Tagged With office culture

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There’s been a lot of interest in the harmful effects of prolonged sitting at work, from academics and the public alike. The attention being paid to sitting — or rather, not sitting — while on the job stems from the scientifically validated message that being sedentary in general, both indoors and outdoors, is bad for your health.

However, comparatively little attention has been devoted to the harmful effects of prolonged standing at work, despite past studies linking it to chronic back pain and musculoskeletal disorders (MSDs) in the lower limbs. What’s more, research has shown that prolonged standing might increase the risk of cardiovascular disease.

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Five years ago, Silicon Valley was rocked by a wave of “brogrammer” bad behavior, when overfunded, highly entitled, mostly white and male startup founders did things that were juvenile, out of line and just plain stupid. Most of these activities – such as putting pornography into PowerPoint slides – revolved around the explicit or implied devaluation and harassment of women and the assumption that heterosexual men’s privilege could or should define the workplace. The recent “memo” scandal out of Google shows how far we have yet to go.

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Dear Lifehacker, I read somewhere that a creative workspace can lead to higher productivity and wanted to know if it's true? I work in a boring office job (it pays the bills) but I'm a creative type at heart. My question is, how can I add creativity to my corner of a boring workplace to inspire myself (preferably without getting in trouble)?

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The "10-page anti-diversity screed" that got a Google employee fired this week is a prime example of many, many societal ills. Besides the larger issues of systematic oppression, workplace harassment, and misogyny and racism that are rampant in the tech industry at large, there's a simpler lesson to be learned here:

If you'd got a company-wide message board, blog, or Slack channel, maybe use some common sense before blasting something out to the entire staff, including your bosses?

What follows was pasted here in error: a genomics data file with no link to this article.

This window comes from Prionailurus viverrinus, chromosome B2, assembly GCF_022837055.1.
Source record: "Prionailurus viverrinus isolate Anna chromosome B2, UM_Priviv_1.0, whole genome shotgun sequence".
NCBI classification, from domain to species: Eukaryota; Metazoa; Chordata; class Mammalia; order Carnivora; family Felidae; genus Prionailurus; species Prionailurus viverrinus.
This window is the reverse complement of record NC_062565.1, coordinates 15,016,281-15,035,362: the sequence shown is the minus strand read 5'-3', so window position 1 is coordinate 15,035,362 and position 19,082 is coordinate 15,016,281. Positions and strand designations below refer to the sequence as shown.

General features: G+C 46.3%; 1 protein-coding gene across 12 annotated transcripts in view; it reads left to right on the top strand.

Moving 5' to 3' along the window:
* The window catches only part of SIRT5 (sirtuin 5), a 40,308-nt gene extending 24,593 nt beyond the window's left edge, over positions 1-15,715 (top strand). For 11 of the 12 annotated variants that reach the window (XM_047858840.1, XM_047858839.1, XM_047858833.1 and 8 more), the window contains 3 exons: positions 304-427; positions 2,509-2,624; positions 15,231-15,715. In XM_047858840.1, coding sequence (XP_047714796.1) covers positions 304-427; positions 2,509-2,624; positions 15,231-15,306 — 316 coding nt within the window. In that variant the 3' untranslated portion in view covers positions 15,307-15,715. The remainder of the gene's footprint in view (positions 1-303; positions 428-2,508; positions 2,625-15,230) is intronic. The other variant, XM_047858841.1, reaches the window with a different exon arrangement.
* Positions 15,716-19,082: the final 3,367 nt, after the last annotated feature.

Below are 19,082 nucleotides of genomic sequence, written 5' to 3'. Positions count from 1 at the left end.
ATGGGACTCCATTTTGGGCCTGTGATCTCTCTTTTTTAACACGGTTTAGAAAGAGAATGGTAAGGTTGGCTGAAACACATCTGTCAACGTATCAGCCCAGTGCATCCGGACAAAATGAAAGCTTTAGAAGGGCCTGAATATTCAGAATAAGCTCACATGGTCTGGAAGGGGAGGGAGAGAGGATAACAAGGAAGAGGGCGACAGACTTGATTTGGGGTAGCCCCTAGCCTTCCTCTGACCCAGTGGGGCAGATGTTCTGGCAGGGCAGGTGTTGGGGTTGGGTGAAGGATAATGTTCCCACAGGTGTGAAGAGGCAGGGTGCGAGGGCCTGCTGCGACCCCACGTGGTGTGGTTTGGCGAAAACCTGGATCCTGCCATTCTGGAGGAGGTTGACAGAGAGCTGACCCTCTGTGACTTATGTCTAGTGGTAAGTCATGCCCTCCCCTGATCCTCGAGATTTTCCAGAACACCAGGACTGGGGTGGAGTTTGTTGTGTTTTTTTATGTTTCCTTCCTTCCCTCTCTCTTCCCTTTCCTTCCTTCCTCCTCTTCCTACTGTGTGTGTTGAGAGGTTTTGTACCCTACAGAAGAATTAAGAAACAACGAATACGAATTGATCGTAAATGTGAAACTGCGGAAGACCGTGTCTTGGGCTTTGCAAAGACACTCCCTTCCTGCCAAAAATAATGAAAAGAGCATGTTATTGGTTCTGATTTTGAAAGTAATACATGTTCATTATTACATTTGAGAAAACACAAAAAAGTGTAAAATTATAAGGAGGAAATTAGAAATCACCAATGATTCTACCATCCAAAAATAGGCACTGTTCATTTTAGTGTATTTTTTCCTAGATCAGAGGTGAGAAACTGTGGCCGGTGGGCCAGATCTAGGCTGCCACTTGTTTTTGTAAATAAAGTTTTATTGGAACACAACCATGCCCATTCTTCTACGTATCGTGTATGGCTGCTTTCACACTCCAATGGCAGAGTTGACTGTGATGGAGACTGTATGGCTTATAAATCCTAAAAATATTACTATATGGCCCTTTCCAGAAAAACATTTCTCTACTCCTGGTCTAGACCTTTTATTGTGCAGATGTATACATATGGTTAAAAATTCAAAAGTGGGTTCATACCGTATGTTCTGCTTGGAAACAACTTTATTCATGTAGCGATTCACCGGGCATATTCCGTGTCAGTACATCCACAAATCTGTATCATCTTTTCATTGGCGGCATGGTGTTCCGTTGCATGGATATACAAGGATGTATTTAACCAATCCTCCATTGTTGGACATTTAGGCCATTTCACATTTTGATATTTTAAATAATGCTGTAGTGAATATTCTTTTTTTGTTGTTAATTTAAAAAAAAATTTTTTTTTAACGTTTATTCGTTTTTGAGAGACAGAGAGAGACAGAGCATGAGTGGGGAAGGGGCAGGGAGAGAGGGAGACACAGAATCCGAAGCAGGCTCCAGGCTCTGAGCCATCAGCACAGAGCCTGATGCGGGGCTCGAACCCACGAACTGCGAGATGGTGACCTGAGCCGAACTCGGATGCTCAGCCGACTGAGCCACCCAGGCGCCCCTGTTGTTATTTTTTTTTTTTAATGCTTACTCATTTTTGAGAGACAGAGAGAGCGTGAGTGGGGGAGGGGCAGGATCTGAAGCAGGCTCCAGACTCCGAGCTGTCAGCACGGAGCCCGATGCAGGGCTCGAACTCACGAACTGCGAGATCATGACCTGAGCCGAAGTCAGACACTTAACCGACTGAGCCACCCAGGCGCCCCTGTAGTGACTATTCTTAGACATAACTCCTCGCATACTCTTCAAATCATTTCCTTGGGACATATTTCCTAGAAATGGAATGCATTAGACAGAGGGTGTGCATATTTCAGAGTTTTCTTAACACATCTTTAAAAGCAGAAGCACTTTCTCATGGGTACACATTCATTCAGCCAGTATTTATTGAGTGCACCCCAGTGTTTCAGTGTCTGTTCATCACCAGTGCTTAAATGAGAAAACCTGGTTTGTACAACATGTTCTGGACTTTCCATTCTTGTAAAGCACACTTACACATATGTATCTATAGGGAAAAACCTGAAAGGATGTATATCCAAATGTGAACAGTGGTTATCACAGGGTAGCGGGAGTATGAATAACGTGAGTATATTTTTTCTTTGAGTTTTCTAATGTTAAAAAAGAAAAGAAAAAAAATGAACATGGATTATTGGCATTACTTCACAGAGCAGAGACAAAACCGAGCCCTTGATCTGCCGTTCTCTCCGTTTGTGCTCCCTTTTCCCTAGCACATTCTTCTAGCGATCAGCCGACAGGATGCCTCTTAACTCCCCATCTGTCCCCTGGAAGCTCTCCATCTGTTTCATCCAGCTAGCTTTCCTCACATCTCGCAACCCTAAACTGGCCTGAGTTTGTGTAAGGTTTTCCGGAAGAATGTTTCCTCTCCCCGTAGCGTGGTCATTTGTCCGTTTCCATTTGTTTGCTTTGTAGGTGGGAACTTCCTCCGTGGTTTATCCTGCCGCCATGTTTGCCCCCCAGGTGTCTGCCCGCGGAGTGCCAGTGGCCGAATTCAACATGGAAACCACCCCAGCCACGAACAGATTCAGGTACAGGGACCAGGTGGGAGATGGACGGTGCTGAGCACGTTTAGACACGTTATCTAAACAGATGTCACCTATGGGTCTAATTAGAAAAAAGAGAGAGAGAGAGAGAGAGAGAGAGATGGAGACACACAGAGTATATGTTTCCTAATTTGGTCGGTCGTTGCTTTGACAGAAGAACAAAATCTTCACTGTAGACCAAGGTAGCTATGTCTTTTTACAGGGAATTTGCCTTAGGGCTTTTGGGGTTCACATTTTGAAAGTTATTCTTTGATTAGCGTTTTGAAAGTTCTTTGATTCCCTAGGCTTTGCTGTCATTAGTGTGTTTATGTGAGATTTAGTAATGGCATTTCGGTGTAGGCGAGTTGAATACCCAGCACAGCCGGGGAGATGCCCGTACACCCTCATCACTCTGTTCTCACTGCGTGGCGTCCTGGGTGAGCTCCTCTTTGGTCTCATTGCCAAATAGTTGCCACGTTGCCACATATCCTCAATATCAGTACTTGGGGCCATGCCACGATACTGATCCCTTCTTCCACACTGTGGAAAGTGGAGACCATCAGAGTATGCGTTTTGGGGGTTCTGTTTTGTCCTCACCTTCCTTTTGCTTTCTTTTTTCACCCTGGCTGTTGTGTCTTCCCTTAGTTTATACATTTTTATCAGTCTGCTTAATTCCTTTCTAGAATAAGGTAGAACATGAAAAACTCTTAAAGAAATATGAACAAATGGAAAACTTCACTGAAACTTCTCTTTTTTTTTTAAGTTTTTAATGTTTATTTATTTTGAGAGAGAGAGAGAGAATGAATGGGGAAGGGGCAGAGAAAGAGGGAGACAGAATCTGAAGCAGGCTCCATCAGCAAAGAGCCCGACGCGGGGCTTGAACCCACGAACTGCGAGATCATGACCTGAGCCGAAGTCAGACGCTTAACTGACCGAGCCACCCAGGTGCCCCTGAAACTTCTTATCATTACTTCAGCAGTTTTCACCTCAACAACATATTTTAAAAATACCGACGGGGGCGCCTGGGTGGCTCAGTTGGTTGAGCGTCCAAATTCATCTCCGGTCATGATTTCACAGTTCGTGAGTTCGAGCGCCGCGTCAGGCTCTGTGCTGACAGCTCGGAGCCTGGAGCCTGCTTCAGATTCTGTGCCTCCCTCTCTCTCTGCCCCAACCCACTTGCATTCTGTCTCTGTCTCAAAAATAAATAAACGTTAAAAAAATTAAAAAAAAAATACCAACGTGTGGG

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In recent weeks two prominent news stories have highlighted workplace romances blowing up into costly public scandals. The romantic relationship between CEO of Seven West Media, Tim Worner, and former executive assistant Amber Harrison, sparked an ugly legal brawl and left in its wake claims of bullying, breaches of contract and confidentiality and a corporate giant using its might to protect its own. More recently, two male AFL executives were publicly shamed and resigned after affairs with lower-ranked female staff.

The tone of the coverage of both cases suggests that sexual relationships between colleagues are an aberration. But the opposite is true: workplaces are where many relationships begin. According to Relationships Australia, in the 35 to 50 age group, 40% of people met their partner at work.

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Dear Lifehacker, My old boss was great. She and I got along, and she was a great manager. She got a new job and left the company, and they just hired someone to replace her. He's OK; he's just getting his bearings, so I'm withholding judgement. How can I set the stage early so he and I learn to get along well and work together?

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Many of us can't wait to pack up and head home at the end of a long workday: we count down the hours and as soon as our shift is up, we're out the door. For others however, there's a stigma to leaving on time, or worse, we have a difficult time forcing ourselves to leave the office, even if we have no love for our work. Here are some ways to break the cycle of working late and get your evenings, and sanity, back.